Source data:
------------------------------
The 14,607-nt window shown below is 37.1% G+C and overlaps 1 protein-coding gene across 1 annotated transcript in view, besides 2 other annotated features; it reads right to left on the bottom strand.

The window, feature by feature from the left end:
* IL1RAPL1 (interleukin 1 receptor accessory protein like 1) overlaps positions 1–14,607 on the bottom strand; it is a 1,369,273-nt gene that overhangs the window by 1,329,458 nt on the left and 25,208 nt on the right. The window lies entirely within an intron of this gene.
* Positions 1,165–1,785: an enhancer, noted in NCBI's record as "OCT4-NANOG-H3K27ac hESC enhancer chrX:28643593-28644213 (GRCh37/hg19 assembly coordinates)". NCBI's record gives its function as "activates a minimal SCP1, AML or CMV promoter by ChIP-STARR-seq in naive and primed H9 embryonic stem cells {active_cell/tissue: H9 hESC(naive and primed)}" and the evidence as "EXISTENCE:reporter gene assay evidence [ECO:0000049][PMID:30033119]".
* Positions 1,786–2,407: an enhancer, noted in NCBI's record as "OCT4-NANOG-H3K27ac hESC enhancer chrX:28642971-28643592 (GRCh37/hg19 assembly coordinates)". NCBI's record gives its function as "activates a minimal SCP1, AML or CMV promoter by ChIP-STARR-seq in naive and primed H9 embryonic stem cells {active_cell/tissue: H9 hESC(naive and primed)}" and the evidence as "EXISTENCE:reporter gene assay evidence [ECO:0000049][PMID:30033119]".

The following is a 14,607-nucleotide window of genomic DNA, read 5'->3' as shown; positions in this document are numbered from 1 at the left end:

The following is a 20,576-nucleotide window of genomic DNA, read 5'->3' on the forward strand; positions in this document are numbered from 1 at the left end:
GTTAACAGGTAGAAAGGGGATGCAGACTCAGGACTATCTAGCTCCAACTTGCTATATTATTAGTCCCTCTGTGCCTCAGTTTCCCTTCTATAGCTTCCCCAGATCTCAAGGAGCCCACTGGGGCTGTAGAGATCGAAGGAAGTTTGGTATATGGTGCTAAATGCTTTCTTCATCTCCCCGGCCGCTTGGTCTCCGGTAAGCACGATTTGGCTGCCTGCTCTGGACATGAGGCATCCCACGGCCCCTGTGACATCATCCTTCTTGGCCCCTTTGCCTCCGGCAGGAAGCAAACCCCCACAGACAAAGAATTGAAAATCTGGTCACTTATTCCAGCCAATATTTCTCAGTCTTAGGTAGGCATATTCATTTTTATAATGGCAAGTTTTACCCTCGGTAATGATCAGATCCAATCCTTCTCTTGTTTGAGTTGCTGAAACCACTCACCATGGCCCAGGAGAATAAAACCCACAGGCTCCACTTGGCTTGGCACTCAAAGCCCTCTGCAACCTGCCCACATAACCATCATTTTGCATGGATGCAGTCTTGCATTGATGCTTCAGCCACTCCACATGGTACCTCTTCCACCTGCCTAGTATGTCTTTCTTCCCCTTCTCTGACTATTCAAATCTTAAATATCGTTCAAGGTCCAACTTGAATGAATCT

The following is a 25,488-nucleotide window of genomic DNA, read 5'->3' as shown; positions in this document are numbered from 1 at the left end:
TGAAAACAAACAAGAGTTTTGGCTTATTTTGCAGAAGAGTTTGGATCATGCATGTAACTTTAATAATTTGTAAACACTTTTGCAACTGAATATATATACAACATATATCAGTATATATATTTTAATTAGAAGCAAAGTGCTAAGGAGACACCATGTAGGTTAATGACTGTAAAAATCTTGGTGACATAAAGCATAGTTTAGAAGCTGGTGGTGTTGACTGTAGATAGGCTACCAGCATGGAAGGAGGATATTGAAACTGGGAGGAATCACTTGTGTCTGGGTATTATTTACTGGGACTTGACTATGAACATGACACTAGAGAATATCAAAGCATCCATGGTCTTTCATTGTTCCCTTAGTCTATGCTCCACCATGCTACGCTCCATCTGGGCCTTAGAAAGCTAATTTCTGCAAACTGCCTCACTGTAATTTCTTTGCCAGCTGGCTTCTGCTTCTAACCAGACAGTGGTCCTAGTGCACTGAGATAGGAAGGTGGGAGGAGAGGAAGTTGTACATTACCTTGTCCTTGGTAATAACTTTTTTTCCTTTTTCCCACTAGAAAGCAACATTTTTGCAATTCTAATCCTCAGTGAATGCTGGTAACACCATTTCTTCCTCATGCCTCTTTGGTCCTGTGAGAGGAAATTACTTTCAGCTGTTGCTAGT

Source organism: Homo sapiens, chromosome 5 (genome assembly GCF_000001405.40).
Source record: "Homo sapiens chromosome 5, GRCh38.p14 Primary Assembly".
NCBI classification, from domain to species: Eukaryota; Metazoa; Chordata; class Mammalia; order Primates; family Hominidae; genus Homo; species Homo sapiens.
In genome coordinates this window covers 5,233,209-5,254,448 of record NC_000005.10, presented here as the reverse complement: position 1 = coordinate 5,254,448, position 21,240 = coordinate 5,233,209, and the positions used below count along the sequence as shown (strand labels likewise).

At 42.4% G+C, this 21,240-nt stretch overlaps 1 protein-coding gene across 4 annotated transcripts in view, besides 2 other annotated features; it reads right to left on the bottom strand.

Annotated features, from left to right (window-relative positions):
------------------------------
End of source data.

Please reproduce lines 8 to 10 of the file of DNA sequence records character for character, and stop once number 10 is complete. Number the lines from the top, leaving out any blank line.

GTTAACAGGTAGAAAGGGGATGCAGACTCAGGACTATCTAGCTCCAACTTGCTATATTATTAGTCCCTCTGTGCCTCAGTTTCCCTTCTATAGCTTCCCCAGATCTCAAGGAGCCCACTGGGGCTGTAGAGATCGAAGGAAGTTTGGTATATGGTGCTAAATGCTTTCTTCATCTCCCCGGCCGCTTGGTCTCCGGTAAGCACGATTTGGCTGCCTGCTCTGGACATGAGGCATCCCACGGCCCCTGTGACATCATCCTTCTTGGCCCCTTTGCCTCCGGCAGGAAGCAAACCCCCACAGACAAAGAATTGAAAATCTGGTCACTTATTCCAGCCAATATTTCTCAGTCTTAGGTAGGCATATTCATTTTTATAATGGCAAGTTTTACCCTCGGTAATGATCAGATCCAATCCTTCTCTTGTTTGAGTTGCTGAAACCACTCACCATGGCCCAGGAGAATAAAACCCACAGGCTCCACTTGGCTTGGCACTCAAAGCCCTCTGCAACCTGCCCACATAACCATCATTTTGCATGGATGCAGTCTTGCATTGATGCTTCAGCCACTCCACATGGTACCTCTTCCACCTGCCTAGTATGTCTTTCTTCCCCTTCTCTGACTATTCAAATCTTAAATATCGTTCAAGGTCCAACTTGAATGAATCT

The following is a 25,488-nucleotide window of genomic DNA, read 5'->3' as shown; positions in this document are numbered from 1 at the left end:
TGAAAACAAACAAGAGTTTTGGCTTATTTTGCAGAAGAGTTTGGATCATGCATGTAACTTTAATAATTTGTAAACACTTTTGCAACTGAATATATATACAACATATATCAGTATATATATTTTAATTAGAAGCAAAGTGCTAAGGAGACACCATGTAGGTTAATGACTGTAAAAATCTTGGTGACATAAAGCATAGTTTAGAAGCTGGTGGTGTTGACTGTAGATAGGCTACCAGCATGGAAGGAGGATATTGAAACTGGGAGGAATCACTTGTGTCTGGGTATTATTTACTGGGACTTGACTATGAACATGACACTAGAGAATATCAAAGCATCCATGGTCTTTCATTGTTCCCTTAGTCTATGCTCCACCATGCTACGCTCCATCTGGGCCTTAGAAAGCTAATTTCTGCAAACTGCCTCACTGTAATTTCTTTGCCAGCTGGCTTCTGCTTCTAACCAGACAGTGGTCCTAGTGCACTGAGATAGGAAGGTGGGAGGAGAGGAAGTTGTACATTACCTTGTCCTTGGTAATAACTTTTTTTCCTTTTTCCCACTAGAAAGCAACATTTTTGCAATTCTAATCCTCAGTGAATGCTGGTAACACCATTTCTTCCTCATGCCTCTTTGGTCCTGTGAGAGGAAATTACTTTCAGCTGTTGCTAGT